& # 39; Outlander & # 39; Season 3, Episode 12: A Touch Strange – tech2.org

& # 39; Outlander & # 39; Season 3, Episode 12: A Touch Strange



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Caitriona Balfe, third from right, and Sam Heughan, second from right, in "Outlander".

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Nick Briggs / Starz

Season 3, Episode 12: & # 39; The Bakra & # 39;

In case of doubt, organize a party.

Last season, Claire and Jamie were routinely exhibited, negotiating public spaces to carry out their intrigues in court and each party was a spy movie. But this third season has been so different – with its internal struggles, claustrophobic crises and family tumult – that the party at the governor's palace in this week's episode is surprising. And this festival is a play in which old and new characters cross again, establish new dynamics and push us towards the end of the season.

For Claire and Jamie, it's like in the old days. Considering the last year they were together before their long separation, the "old days" feel bittersweet, and this episode gets a great benefit from that energy. From their deeply familiar gala finery to their long gazes of understanding, they are working as a team here, and it shows.

But this is a work that has been in preparation for 20 or 200 years, and that also shows it. . Many characters have to cross paths for the engine of the plot to run. The most obvious example is Geillis, going through the party with Disney villain aplomb and feigning with all his might to be shocked, shocked that young Ian has disappeared. The best example of the past that comes back to haunt them is John Gray, whose meeting with Jamie lives in the valley between friendship fondly remembered in a moment of trauma and two decades of barely suppressed longing. Neither of the two intends to exclude Claire, and she takes up the subtext in a hurry anyway, but it is a moment in which she does not belong. (Any beat in which Claire and Jamie feel that the weight of their lost time tends to be good). And, of course, there is Captain Leonard, chasing the lovebirds who flee to fulfill their duty and arrest Jamie for murder and treason. [19659009] The party does a surprising amount of work in history. But this is clearly an episode that has to travel a lot, and the two main events outside the party pull the tone. It is difficult to balance the visceral horror of the slave trade with the aggressiveness of the scenes with Geillis, whom the men who surround her call her Bakra.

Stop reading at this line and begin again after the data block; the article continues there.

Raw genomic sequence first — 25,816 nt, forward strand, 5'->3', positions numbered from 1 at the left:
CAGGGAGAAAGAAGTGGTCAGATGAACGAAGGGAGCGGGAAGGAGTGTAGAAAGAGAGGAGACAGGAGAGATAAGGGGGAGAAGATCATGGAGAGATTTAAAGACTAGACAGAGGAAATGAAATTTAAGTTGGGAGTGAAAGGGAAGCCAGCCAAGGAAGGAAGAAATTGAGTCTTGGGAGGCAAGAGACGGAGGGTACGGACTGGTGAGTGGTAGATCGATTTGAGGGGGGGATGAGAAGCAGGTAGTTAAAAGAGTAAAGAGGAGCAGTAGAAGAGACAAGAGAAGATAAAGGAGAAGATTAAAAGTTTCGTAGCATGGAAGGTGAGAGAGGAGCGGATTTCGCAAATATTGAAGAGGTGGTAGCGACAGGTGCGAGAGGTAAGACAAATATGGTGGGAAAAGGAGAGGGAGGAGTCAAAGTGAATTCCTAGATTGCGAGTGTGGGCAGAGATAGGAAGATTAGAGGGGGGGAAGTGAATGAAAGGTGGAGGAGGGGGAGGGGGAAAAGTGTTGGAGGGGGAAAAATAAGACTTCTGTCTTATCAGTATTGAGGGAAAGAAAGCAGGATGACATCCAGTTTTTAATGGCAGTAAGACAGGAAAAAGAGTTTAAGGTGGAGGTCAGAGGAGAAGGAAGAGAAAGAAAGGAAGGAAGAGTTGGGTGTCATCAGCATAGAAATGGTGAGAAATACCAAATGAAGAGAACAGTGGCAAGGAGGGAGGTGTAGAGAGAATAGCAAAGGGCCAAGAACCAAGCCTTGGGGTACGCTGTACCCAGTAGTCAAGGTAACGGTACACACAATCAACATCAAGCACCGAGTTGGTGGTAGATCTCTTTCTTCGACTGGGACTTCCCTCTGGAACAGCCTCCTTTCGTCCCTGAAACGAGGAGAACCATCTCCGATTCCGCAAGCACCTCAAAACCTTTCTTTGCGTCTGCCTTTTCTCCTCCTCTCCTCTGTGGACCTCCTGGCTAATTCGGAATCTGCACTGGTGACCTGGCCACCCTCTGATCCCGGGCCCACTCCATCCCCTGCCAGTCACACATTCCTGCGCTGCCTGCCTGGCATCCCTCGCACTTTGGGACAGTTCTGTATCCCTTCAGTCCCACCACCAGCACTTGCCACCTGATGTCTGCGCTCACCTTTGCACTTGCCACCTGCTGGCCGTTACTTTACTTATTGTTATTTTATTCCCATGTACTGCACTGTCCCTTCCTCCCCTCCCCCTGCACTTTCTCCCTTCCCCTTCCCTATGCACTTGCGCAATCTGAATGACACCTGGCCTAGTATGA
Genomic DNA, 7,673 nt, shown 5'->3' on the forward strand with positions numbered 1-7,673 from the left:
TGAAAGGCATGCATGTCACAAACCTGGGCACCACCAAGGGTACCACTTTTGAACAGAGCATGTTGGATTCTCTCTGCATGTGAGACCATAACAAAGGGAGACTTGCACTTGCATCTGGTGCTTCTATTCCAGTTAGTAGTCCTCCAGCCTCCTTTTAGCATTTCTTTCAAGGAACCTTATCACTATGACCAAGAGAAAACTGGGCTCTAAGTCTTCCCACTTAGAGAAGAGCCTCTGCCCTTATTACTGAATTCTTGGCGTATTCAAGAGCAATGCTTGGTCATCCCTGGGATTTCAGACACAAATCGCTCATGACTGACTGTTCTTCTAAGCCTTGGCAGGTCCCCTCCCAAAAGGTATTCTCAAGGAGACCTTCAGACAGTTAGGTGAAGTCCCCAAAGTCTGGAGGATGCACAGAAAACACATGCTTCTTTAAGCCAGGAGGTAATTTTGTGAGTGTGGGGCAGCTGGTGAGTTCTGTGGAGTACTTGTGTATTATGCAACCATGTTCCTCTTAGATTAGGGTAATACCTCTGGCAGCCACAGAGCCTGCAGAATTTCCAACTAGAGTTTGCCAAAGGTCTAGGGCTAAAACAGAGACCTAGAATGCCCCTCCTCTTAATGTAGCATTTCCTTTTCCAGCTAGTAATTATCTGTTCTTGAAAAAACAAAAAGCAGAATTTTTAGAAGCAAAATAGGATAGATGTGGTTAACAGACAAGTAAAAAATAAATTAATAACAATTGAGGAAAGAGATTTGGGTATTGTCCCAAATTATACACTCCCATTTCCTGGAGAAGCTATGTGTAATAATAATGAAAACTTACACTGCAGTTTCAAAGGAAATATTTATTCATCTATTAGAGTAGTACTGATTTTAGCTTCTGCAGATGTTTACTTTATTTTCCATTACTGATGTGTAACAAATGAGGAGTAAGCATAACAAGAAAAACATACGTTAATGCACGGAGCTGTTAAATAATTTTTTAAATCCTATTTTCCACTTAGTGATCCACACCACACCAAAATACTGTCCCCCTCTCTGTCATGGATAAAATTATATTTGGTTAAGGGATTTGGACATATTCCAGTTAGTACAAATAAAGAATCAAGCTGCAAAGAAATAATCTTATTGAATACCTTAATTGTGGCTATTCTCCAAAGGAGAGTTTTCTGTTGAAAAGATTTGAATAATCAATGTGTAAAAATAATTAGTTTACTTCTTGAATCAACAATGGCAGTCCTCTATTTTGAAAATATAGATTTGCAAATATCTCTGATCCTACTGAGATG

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Although clearly described as abominable, the program prevents Claire and Jamie from becoming too directly involved with colonialism for the time being. Daredevil has a key moment to doubt the promises of the two whites who have bought him, and by the end of the episode, he can choose how he lives as a free man. The rest is there as a horrible wallpaper to annoy Claire, which is not ideal in terms of narrative weight, but with the energies of the program being so clear elsewhere, it could be just as good.

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